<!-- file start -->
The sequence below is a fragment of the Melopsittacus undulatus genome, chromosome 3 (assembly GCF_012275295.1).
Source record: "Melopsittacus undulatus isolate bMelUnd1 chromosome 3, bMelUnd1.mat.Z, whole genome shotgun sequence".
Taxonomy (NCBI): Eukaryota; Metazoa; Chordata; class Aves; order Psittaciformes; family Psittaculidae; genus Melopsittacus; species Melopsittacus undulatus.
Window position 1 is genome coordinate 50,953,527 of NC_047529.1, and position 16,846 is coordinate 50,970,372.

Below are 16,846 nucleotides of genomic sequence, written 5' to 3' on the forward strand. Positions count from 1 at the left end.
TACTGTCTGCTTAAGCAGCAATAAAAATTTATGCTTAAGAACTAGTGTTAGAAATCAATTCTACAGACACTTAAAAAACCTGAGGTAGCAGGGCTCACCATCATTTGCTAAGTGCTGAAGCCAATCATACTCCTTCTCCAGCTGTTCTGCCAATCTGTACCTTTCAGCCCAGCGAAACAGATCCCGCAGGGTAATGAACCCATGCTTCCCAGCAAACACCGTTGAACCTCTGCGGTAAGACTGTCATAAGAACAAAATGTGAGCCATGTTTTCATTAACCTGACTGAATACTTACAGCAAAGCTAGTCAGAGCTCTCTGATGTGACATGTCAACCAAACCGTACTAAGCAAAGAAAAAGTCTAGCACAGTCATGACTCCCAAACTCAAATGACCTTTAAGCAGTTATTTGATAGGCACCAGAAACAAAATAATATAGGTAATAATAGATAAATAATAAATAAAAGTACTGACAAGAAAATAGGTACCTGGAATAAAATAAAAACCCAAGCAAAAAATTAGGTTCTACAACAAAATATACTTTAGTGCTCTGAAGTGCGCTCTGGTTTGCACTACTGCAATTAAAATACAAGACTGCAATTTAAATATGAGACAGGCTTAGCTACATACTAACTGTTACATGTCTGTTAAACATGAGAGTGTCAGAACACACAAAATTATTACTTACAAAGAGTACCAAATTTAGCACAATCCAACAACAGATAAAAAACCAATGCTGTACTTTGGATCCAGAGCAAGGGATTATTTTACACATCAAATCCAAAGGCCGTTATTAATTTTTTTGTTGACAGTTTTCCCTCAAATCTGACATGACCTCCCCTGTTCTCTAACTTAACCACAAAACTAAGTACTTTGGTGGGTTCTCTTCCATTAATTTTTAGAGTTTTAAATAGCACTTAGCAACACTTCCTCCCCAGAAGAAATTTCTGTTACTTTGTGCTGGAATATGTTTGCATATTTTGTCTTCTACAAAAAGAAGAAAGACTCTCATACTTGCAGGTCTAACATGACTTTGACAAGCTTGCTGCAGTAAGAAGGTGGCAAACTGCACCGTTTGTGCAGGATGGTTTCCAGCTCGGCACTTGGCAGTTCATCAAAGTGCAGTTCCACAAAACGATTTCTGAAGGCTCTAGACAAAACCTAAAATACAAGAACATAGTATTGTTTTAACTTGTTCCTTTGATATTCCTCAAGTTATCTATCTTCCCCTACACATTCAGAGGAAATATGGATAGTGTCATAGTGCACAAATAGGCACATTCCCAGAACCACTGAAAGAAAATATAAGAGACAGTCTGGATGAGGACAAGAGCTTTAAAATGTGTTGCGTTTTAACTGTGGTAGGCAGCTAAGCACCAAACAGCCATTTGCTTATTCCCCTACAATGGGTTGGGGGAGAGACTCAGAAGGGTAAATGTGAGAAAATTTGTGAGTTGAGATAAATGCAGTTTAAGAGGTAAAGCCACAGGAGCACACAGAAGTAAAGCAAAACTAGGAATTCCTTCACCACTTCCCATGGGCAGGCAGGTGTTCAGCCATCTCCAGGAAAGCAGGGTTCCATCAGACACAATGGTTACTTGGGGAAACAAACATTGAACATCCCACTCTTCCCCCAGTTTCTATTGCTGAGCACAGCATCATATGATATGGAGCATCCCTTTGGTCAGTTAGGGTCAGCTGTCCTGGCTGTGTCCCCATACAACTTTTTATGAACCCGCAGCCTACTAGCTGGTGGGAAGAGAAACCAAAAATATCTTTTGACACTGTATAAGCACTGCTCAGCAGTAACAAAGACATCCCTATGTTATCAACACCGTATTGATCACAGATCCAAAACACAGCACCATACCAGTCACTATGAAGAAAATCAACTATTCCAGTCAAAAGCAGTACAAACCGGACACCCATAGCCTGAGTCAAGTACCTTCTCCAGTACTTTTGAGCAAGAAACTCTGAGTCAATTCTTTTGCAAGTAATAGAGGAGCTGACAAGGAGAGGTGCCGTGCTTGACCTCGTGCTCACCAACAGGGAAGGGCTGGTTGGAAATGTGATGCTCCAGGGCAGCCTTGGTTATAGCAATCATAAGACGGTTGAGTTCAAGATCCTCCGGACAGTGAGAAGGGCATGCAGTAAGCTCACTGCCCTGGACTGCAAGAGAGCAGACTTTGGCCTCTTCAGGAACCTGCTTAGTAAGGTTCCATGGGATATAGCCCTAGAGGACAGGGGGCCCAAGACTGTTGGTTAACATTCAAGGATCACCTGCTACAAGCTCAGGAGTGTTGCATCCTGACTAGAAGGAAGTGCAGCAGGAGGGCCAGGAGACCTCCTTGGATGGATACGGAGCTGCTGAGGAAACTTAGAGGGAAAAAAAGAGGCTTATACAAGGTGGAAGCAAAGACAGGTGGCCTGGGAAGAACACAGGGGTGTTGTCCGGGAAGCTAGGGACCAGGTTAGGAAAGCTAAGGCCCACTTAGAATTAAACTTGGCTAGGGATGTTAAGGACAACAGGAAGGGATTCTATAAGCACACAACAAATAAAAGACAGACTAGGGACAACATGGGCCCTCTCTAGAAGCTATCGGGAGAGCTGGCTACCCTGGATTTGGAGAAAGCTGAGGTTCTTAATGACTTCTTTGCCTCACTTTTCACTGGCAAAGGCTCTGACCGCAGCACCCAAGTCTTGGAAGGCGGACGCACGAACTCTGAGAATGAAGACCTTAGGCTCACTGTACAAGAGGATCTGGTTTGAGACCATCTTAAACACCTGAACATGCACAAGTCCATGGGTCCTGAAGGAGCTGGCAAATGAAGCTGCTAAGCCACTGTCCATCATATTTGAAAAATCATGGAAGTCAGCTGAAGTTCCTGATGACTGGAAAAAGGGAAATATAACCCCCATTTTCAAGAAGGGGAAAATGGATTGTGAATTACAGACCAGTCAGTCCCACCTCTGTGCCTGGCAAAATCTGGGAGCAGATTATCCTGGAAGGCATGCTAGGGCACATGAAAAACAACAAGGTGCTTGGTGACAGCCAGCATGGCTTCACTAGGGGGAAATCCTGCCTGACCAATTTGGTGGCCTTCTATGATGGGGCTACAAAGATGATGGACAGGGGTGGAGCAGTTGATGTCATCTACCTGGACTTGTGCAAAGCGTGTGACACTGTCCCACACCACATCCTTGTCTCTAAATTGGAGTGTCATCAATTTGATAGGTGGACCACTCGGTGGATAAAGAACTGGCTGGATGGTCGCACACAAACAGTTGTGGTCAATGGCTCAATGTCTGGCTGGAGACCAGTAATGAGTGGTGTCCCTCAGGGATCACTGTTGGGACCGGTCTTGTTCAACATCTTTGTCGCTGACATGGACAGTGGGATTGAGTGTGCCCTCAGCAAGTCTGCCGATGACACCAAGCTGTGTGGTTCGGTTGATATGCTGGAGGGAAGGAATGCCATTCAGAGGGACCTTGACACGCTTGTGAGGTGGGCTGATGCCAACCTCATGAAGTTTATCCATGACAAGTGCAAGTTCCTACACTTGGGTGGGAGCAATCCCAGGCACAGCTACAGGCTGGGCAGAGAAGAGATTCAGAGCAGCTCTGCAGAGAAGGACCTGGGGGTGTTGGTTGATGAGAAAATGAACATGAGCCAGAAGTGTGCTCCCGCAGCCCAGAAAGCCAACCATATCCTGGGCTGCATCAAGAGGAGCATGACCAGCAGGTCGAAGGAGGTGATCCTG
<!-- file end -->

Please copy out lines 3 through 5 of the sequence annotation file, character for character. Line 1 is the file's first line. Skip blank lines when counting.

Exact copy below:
Taxonomy (NCBI): Eukaryota; Metazoa; Chordata; class Aves; order Psittaciformes; family Psittaculidae; genus Melopsittacus; species Melopsittacus undulatus.
Window position 1 is genome coordinate 50,953,527 of NC_047529.1, and position 16,846 is coordinate 50,970,372.

Below are 16,846 nucleotides of genomic sequence, written 5' to 3' on the forward strand. Positions count from 1 at the left end.